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2 Paradoxes of Sovereignty and Independence ‘‘REAL’’ AND ‘‘PSEUDO-’’ NATION-STATES AND THE DEPOLITICIZATION OF POVERTY There is a joke, which is said to be told (in various versions) by residents of Tijuana, Mexico. A ‘‘gringo’’ tourist walks into a Tijuana bar and finds himself getting the cold shoulder from the locals who are drinking there. He approaches a Mexican drinking at the bar for an explanation, asking if they could not have a beer together. The Mexican refuses, saying: ‘‘Look, you gringos came here in 1840 and stole half our country. Now you sit up there with your cars and your swimming pools and your skyscrapers, while we sit here in our poverty. Why should I have a drink with you?’’ The gringo responds: ‘‘You mean, 150 years later, you still can’t forgive us for taking half of your country?’’ ‘‘No,’’ the Mexican replies. ‘‘I can forgive that. It is not easy, but I can forgive that you took half of our country. But there is one thing that I can’t forgive.’’ ‘‘What is that?’’ asks the gringo. ‘‘What I can’t forgive, is that you didn’t take the other half, too.’’ 1 The joke is not very funny. Even when told by Mexicans, it is vaguely embarrassing to a liberal political sensibility. At the end of a century dominated by anticolonial nationalist struggles for sovereignty and independence, we can hardly help but see national independence as almost synonymous with dignity, freedom, and From Global Shadows by Ferguson, James. DOI: 10.1215/9780822387640 Duke University Press, 2006. All rights reserved. Downloaded 29 Apr 2017 01:57 at empowerment. This, I will suggest here, may be in some respects a trap. A comparison drawn from the recent political history of southern Africa may be a way of illuminating this. In particular, I will briefly describe the way poverty and powerlessness have been apprehended and written about in Lesotho, a nation-state whose political independence and territorial sovereignty are universally acknowledged. I will then compare this with the way that very similar realities have been apprehended in the pseudo–nation-state of Transkei, a South African ‘‘Bantustan’’ whose claims to national independence and sovereignty were fiercely contested, and ultimately denied (see map). I will argue that the very weakness of Transkei’s claims for sovereignty facilitated a radical, politicizing analysis of the roots of poverty and underdevelopment that can usefully be extended to the predicaments of the impoverished ‘‘real’’ nation-states of the world. Particularly at a time when the nation-state form is under unprecedented strain all around the world, with naturalized national mappings of peoples onto places more and more widely challenged and contested both in scholarship and in the wider world, there may be much to be gained from exploring political and analytical alternatives to the sovereign nation-state frame of reference. A close look at the southern African experience may help us to do just that. In a final note, I will also reflect on some parallels between the dominant anthropological vision of the world as an assemblage of separate and unique ‘‘cultures’’ or ‘‘societies’’ and the dominant ‘‘development’’ vision of the world as an assemblage of ‘‘national economies.’’ I will argue that anthropological ideas of culture, society, and ‘‘the field’’ tend to localize and depoliticize our understandings of global inequality and cultural difference in the same way that the idea of the sovereign nation-state localizes and depoliticizes our perceptions of poverty. LESOTHO: A ‘‘REAL’’ NATION-STATE As I first prepared to travel to Lesotho for field research in 1982, it was necessary to assure many friends and acquaintances in the United States that Lesotho was, as I said, ‘‘a real country.’’ With Paradoxes of Sovereignty 51 much discussion in the press of South Africa’s attempt to establish bogus ethnic ‘‘Bantustans’’ as supposedly independent states, it was necessary to insist on this. Given Lesotho’s precarious position as a small enclave completely surrounded by South Africa, confusion was perhaps understandable. In any case, it was necessary to emphasize that Lesotho was not a phony ethnic ‘‘homeland’’ but a former British colony that had received its internationally recognized independence in 1966. And that, to me and to my friends, made all the difference. It was history that had made Lesotho ‘‘a real country.’’ Through the resistance of its people and the canny diplomacy of its nineteenth-century founder, King Moshoeshoe I, Lesotho was not incorporated within South Africa but was (like Swaziland and Botswana) brought into the British Empire as a so-called protectorate (then known as Basutoland) under the jurisdiction of a High Commission. Spared the overrule of the South African settler state, Lesotho and the other so-called High Commission territories attained independence in the mid-1960s, along with the rest of the British-held colonies in Africa. Free and independent, one of the ‘‘front-line states’’ in the struggle against apartheid, Lesotho stood proudly apart from South Africa and its ethnic Bantustans (whose supposed independence Lesotho defiantly refused to recognize). When I arrived in Lesotho, however, this categorical difference began to seem less absolute. Thoroughly dominated by South Africa economically and politically, Lesotho’s ‘‘independence’’ proved difficult to locate. Migrant labor to South Africa was the predominant form of employment; South African firms dominated local banking, manufacture, and commerce; and the South African rand was the everyday currency. One of the few gestures toward economic independence (if only a symbolic one) was in fact the introduction of a Lesotho currency, the maloti, at par with the rand. Yet few seemed to take to the nationalist gesture; currency continued to be insistently spoken of as ‘‘rand,’’ and South African notes were actively preferred. Worse still, many informants compared their own situation unfavorably with that of the residents of South African Bantustans like the Transkei. Indeed, one of my most articulate and politically sophisticated informants shocked me by wishing openly that Lesotho might become a Bantustan— 52 Paradoxes of Sovereignty for in the Bantustans, he insisted, taxes were lower, and government services were better, than in Lesotho. The distinction between ‘‘real’’ and ‘‘pseudo’’ nation-states, so important back in the United States, seemed much less so here on the ground. To an economic historian, this would perhaps be unsurprising. For in economic terms, there is not a great deal to distinguish Lesotho’s history from that of the ‘‘Native Reserves’’ within South Africa (i.e., the territories reserved for ‘‘native’’ black South Africans, which would later become the foundation of the supposedly independent ‘‘Bantustans’’). To begin with, the Basotho subjects of King Moshoeshoe, like other African farmers in the region, lost most of their best agricultural land in a series of wars with encroaching white settlers between 1840 and 1869. On this diminished land area, the peasant farmers of Basutoland nonetheless managed to respond to new markets with the production of surprisingly large crops of surplus grain throughout the late nineteenth century (Murray 1981), a pattern which has also been documented for black peasant farmers in the South African ‘‘Native Reserves’’ (Bundy 1979; Wilson and Thompson 1971). At the same time, increasing numbers of Basotho traveled to work in South Africa after the discovery there of diamonds in 1867 and gold in 1886. Over the years, however, agricultural production slumped as more and more people cultivated a small and deteriorating land base and as the once lucrative South African markets for agricultural produce were closed off. More and more, families came to depend on cash remittances from men employed in South Africa, most commonly in the mines. By the time of independence in 1966, Lesotho was little more than a labor reserve for the South African economy (Murray 1981). This economic trajectory displays striking parallels with that of the ‘‘Native Reserves’’ of South Africa and of the Transkei in particular 2 (Wilson and Thompson 1971: 69).3 Yet if Lesotho’s economic history was surprisingly similar to that of ‘‘Native Reserves’’ like the Transkei, its political trajectory was dramatically different. For when the British decolonized in the 1960s, Lesotho, along with the other southern African protectorates, achieved the status of an internationally recognized, sovereign nation-state, notwithstanding its precarious geographical position entirely encircled by South Africa (see map). Paradoxes of Sovereignty 53 MAP. SOUTH AFRICA’S ‘‘HOMELANDS,’’ ALSO SHOWING LESOTHO, BOTSWANA, AND SWAZILAND. AFTER OMOND 1985: 7–8. As a small, economically dependent, geographically surrounded labor reserve, British Basutoland was perhaps an odd candidate for national independence. In the debates surrounding decolonization, certainly, there were some who claimed that such a territory would be economically neither independent nor (as it was said) ‘‘viable’’ (Spence 1968). Politically, too, it was not clear how ‘‘independent’’ an independent Lesotho could be, being completely surrounded by such a powerful and domineering neighbor. Indeed, such fears proved well founded in the early years of independent Lesotho, which saw not only continuing economic dependence, but repeated and unsubtle South African interference in electoral processes and a substantial presence of white South Africans in key government positions.4 Yet such reservations never seriously challenged Lesotho’s legitimacy and acceptance within the international community. The new nation-state was received as simply one of a number of former British colonial territories acceding to independence. Indeed, it seems clear that Lesotho’s sovereign status was accepted by the international community more as a response to its status as a British ex-colony than as an endorsement of any internal capabilities to function economically or politically. Unlike the case of Transkei, Lesotho’s accession to statehood was received as a routine decolonization, not as part of a cynical ploy to strip black South Africans of their citizenship (see later). It was this political context, rather than any objective features of the territories involved, that made Lesotho, but not Transkei, a ‘‘real country.’’ TRANSKEI: CHRONICLE OF A PSEUDO-NATION-STATE The roots of the apartheid-era attempt to create ethnic ‘‘homelands’’ or ‘‘Bantustans’’ in South Africa are to be found in the old ‘‘Native Reserves’’ formally established under the terms of the Land Act of 1913, which reserved about 7 percent of South Africa’s land (later increased to 13 percent) for exclusive African settlement, while setting aside the rest—the overwhelming majority—for the whites. These provided the territorial base for the infamous miParadoxes of Sovereignty 55 grant labor system, functioning as ‘‘labor reserves’’ for the South African economy while keeping (at least in theory) the families and dependents of migrant workers on the land and out of the cities (Wolpe 1972). With the rise of the Nationalist Party and its policy of ‘‘apartheid’’ in 1948, the rural reserves acquired a new political importance. For as the master plan of apartheid unfolded through the 1950s and 1960s, it became clear that its central strategy was to translate the facts of racial domination and segregation (already well established in South Africa) into the terms of national difference.With discrimination on the basis of color rapidly losing legitimacy both inside and outside South Africa, the planners of apartheid aimed to redefine black South Africans as ethnic citizens of ‘‘their own’’ (as they said) ‘‘national states’’ or ‘‘homelands’’ to be constructed and consolidated mainly out of the pieces of the old Native Reserves. As these new ‘‘Bantu states,’’ or Bantustans, attained ‘‘independence,’’ their ‘‘African’’ citizens would indeed enjoy the political rights and voting privileges that the world was demanding—but only within those states. There they would be free (as it was usually put) to ‘‘develop freely along their own lines.’’ But within the 87 percent of the country designated ‘‘white South Africa,’’ black Africans would be foreign citizens. Even Africans born and raised in so-called white areas would be assigned citizenship on the basis of their ethnicity in one of the Bantu states, thus becoming foreigners in their own land. Citizens of the Bantustans might, of course, be allowed within ‘‘white South Africa’’ as workers, with the proper permissions, but they would be no more entitled to political rights there than are foreign workers in other countries (such as Turks in Germany or Mexicans in the United States). Through this sinister and ingenious plan, the race problem (so-called) would be solved at a stroke, for there would be no more black South Africans. Instead, the problem would be re-posed as a problem of nationality and of migration between independent national states. A considerable amount of energy and money was put into this improbable plan. Millions of people, as is now well established, were forcibly relocated and dumped within the boundaries of the new Bantustans-to-be (Platzky and Walker 1985). Supposedly inde56 Paradoxes of Sovereignty pendent governments were indeed set up, starting in 1976, for the Bantustans of Transkei, Bophutatswana, Venda, and Ciskei. Ultimately, it was envisaged that all ten ethnic ‘‘homelands’’ (see map) would become independent, to be linked together with so-called white South Africa in what South African President P. W. Botha liked to call a ‘‘constellation of states’’ something like the British Commonwealth. Planners also harbored hopes (from as early as 1954) that the former High Commission territories of Lesotho, Swaziland, and Botswana might also eventually be brought into such a constellation (Spence 1968: 74). As all this was happening, an extraordinary effort was being made to establish the legitimacy of the supposed national states both within South Africa and beyond. National governments were established with all the trappings, complete with ambassadors, embassies, and limousines. Moreover, national symbols were selfconsciously fashioned for the new states. Anthems, flags, crests, mottos—all were being churned out at a record clip in the early 1970s by Pretoria’s Department of Bantu Administration and Development. The new ‘‘Republic of Transkei’’ was given not only a national flag, but also a national crest (in the incongruous style of medieval European heraldry) displaying a bull’s head (said to symbolize ‘‘not only the vital role of animal husbandry but also the importance of bulls in the ritual life of the Xhosa people’’), along with the unintentionally ironic motto, ‘‘Unity Is Strength’’ (Malan and Hattingh 1976). Transkei’s supposed independence in 1976 was accompanied by a tremendous flurry of such nationalist symbolwaving, including an elaborate and expensive independence ceremony and the publication of a glossy coffee-table book celebrating the new ‘‘Republic of Transkei’’ and its cultural heritage. Never was Hobsbawm’s and Ranger’s somewhat cynical phrase ‘‘the invention of tradition’’ (Hobsbawm and Ranger 1983) more literally appropriate.5 In the end, of course, these various attempts to secure legitimacy for the Bantustans were a more or less complete failure. In spite of vigorous lobbying, no nation outside of South Africa ever extended formal diplomatic recognition to the supposedly independent states. And in spite of a dizzying combination of carrots and Paradoxes of Sovereignty 57 sticks thrust at them, the supposed citizens of the Bantustans were never well sold on the idea that ‘‘independence’’ for impoverished and scattered patches of African reserves constituted their political deliverance. Eventually, the Bantustan strategy was abandoned as a total failure. Today, in a democratic South Africa, the former homelands have been completely reincorporated within a unitary South Africa, with a provincial structure that preserves none of the old homeland boundaries or institutional structures. The era of independent Bantustans ended up being a short one. But it is worth remembering that such an outcome was not always obvious or inevitable. When Transkei was put forward as the first of the new ‘‘independent’’ Bantu states, many observers—black as well as white—regarded it as a not implausible new entry into the world of nation-states. It was, as its defenders noted, larger, richer, and more populous than its internationally recognized neighbors, Lesotho and Swaziland (see map). It was better consolidated, as well as larger, than the other proposed ‘‘national states,’’ and if its territory was not entirely contiguous, well, neither was that of many other well-established nation-states, including the United States, among many other examples. Moreover, the legal case for Transkeian statehood (in formal, constitutional terms) turned out to be surprisingly strong (Southall 1982: 5–6). Transkei’s poverty and lack of resources made it vulnerable to arguments about its economic ‘‘viability,’’ but, as Mlahleni Njisane (who would later become Transkei’s non-accredited ambassador to the United States), correctly observed, Transkei was ‘‘neither the smallest nor the poorest of countries in Africa.’’ On the contrary, he claimed, ‘‘The simple fact is that Transkei will not be any worse off than half the Third World’’ (bcp 1976: 16–17). Internationally, too, it was not immediately obvious that the Transkei’s independence would fail. The Republic of Transkei, let us remember, appeared on National Geographic’s world maps as an independent country from 1976 until at least 1981.6 Although formal diplomatic recognition was withheld, many informal and business contacts were established with foreign countries, especially with such internationally spurned states as Israel and Taiwan. And we may never know how close the Reagan administration may have come to extending formal recognition to the Bantustans. 58 Paradoxes of Sovereignty Some Reagan advisers, at least, were not prepared to dismiss the ‘‘independent national states.’’ Ultimately, the legitimacy of Transkei was arbitrated both in the international ‘‘community of nations’’ and in vigorous domestic political debate. Arrayed against the formidable propaganda apparatus of the South African state were powerful oppositional political movements (ironically, ‘‘anti-independence’’ movements), which stripped away the coating of flags and anthems and nationalist rhetoric to attack the underlying political maneuver they concealed. A few quotations will give a bit of the flavor of the antiindependence campaigns. The Black People’s Convention, in 1975, declared: The Independence of Transkei is a cunning manoeuvre by the racist regime of Vorster to give National and International credibility to the abhorrent policy of apartheid, precisely at a time when the process of liberation has shown itself to be inevitable in Africa, and also at a time when the subcontinent has dramatically changed in favour of the struggle for National liberation. . . . The so-called independence is ...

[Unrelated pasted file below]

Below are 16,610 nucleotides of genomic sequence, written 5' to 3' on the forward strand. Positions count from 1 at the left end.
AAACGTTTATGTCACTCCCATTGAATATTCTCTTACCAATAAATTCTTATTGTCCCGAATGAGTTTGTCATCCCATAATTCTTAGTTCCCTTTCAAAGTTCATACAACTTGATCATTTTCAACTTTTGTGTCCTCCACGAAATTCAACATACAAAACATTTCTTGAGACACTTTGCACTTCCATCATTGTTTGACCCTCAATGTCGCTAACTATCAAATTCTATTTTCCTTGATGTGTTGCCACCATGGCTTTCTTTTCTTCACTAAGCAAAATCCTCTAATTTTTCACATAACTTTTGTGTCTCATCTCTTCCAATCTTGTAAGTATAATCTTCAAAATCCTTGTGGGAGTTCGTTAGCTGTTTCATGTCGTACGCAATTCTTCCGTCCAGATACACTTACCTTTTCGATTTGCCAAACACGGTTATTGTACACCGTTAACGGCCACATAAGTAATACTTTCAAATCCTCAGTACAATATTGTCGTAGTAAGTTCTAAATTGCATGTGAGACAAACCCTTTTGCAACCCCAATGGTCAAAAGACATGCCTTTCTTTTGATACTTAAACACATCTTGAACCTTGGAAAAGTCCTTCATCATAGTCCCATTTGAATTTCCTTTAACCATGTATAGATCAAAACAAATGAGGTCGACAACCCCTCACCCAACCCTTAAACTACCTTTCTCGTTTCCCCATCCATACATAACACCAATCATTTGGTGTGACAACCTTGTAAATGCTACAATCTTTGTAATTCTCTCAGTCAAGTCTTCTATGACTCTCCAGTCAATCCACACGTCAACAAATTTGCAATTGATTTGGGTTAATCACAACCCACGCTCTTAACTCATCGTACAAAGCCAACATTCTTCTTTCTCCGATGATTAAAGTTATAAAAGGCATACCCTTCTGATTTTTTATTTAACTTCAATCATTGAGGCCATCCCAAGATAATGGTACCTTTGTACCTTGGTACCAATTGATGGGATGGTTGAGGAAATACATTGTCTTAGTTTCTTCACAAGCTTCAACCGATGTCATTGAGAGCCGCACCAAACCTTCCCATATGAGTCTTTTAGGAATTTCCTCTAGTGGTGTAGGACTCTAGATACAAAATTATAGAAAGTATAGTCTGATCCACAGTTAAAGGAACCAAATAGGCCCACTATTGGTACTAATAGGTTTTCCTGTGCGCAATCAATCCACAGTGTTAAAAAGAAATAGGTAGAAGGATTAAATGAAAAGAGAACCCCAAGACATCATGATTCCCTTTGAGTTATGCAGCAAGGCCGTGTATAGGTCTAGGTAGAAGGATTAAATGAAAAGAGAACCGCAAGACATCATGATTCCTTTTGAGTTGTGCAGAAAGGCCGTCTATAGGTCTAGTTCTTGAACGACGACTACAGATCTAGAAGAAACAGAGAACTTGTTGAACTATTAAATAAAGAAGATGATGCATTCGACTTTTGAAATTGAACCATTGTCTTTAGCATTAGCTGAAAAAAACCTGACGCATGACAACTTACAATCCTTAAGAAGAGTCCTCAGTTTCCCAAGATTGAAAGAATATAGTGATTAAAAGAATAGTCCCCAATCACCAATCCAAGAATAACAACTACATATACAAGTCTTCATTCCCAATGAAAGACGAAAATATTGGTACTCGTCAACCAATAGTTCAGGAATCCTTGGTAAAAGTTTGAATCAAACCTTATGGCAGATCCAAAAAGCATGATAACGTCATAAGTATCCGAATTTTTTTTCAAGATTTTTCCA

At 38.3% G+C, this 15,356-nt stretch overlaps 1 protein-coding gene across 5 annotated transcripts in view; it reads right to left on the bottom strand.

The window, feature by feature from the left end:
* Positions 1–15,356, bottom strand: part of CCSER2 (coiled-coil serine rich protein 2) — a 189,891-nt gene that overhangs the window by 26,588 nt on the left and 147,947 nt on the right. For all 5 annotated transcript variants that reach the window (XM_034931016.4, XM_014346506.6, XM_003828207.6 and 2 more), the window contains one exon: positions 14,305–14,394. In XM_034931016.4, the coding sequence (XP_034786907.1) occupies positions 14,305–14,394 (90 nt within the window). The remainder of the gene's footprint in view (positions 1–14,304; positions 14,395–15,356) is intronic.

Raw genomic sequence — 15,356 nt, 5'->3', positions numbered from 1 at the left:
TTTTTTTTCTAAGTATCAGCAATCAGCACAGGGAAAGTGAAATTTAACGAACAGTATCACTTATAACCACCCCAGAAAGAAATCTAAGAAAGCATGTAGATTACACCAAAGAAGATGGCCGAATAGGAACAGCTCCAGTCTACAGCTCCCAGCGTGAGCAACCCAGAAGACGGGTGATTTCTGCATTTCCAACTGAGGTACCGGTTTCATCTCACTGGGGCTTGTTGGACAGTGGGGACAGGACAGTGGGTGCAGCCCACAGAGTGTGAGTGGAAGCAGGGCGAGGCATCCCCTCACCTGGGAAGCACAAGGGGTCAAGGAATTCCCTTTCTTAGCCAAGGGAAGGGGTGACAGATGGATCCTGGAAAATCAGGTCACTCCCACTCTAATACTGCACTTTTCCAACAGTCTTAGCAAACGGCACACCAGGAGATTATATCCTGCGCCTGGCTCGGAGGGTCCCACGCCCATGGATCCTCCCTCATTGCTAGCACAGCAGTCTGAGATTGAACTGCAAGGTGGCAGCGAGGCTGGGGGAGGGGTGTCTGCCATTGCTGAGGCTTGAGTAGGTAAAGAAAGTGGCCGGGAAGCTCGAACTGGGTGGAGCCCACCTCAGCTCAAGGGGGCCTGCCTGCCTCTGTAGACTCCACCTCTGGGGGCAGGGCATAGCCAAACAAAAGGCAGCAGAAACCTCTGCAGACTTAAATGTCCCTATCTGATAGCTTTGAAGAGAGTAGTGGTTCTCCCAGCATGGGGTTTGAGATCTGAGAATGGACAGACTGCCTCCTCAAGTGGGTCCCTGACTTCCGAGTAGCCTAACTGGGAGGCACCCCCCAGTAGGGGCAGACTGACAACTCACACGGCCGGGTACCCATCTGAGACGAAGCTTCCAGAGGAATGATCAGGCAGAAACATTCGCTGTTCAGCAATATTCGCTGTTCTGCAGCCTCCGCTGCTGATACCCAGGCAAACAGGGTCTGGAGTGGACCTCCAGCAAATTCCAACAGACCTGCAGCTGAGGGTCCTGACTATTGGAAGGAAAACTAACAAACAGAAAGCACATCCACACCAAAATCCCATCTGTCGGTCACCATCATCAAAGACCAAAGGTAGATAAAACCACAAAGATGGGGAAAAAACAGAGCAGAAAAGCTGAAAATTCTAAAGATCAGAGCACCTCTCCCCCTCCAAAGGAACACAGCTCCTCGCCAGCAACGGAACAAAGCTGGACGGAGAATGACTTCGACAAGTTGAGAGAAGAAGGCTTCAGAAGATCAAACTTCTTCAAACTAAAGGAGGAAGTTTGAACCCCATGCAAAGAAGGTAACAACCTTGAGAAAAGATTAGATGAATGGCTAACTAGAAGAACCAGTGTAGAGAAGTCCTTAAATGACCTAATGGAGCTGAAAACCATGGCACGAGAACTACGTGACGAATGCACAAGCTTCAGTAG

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School: UT Austin



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I must kick off by acknowledging Ferguson’s (2006) comments about the irony that
existed in the independence of African countries with particular focus on the present-day
Republic of South Africa and Lesotho as discussed in the article “Paradoxes of Sovereignty and

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Thanks, good work